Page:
I like to burn when it is somewhat windy. A stiff breeze has a dramatic effect on tall thin stalks. Since wind pushes fire faster and hotter it burns cottonwood saplings and stands of Indian Hemp stalks. Without the wind fire just creeps along at ground level.
Another interesting post and some equally interesting responses. Another feedback mechanism for woody encroachment appears to be microbes. There are a number of published articles that discuss how the microbial community changes as woody vegetation invades prairies. Simply put, grassland-loving microbes give way to shrub and tree-loving microbes as woody vegetation invades grasslands. In our area (southern WI) we often use the term “woody or brush memory” to refer to stubborn woody vegetation that resists repeated cutting and treating (herbicide application) in degraded prairie remnants. It can take a decade or more before nice prairie sod returns. It would have been very interesting if soil microbes were monitored during one of these restoration periods.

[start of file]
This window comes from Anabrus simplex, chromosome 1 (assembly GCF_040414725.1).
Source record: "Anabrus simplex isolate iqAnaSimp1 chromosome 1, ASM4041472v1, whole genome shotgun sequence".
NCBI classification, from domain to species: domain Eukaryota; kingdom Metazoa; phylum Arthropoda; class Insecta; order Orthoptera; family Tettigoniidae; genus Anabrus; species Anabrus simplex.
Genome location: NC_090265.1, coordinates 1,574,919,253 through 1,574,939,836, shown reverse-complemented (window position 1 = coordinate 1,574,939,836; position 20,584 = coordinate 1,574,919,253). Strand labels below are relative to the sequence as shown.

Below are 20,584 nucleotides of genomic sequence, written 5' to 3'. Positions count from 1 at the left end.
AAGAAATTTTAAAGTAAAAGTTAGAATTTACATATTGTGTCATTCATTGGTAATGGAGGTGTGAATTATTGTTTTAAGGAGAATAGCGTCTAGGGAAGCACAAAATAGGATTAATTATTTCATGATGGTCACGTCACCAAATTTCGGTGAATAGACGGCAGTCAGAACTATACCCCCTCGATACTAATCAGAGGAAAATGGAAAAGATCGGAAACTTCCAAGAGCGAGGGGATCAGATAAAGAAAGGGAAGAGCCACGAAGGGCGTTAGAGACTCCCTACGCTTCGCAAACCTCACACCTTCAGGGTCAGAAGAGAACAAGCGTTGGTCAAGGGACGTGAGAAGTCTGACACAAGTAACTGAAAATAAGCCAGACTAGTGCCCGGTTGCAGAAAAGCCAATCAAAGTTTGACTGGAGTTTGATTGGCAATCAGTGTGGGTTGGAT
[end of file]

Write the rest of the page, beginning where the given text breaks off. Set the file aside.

As to fire frequency, I think folks will argue about it forever. It is not unusual in our area for a high-quality savanna to be completely canopied in by oak grubs in just two years of fire absence. Conversely, a dry bluff prairie may stay relatively woody free and healthy for a decade without fire. It just all depends on a lot of different variables. Managers my take too much credit for how their varying management techniques aid in promoting great diversity. Certainly varied management practices can be important, but I also see example after example of how only one simple management technique, say dormant season burns for example, repeated year after year on the same parcel results in spectacular different displays of flora and fauna from one year to the next. I think it is important to remember we can only control a few things in the grand scheme of things.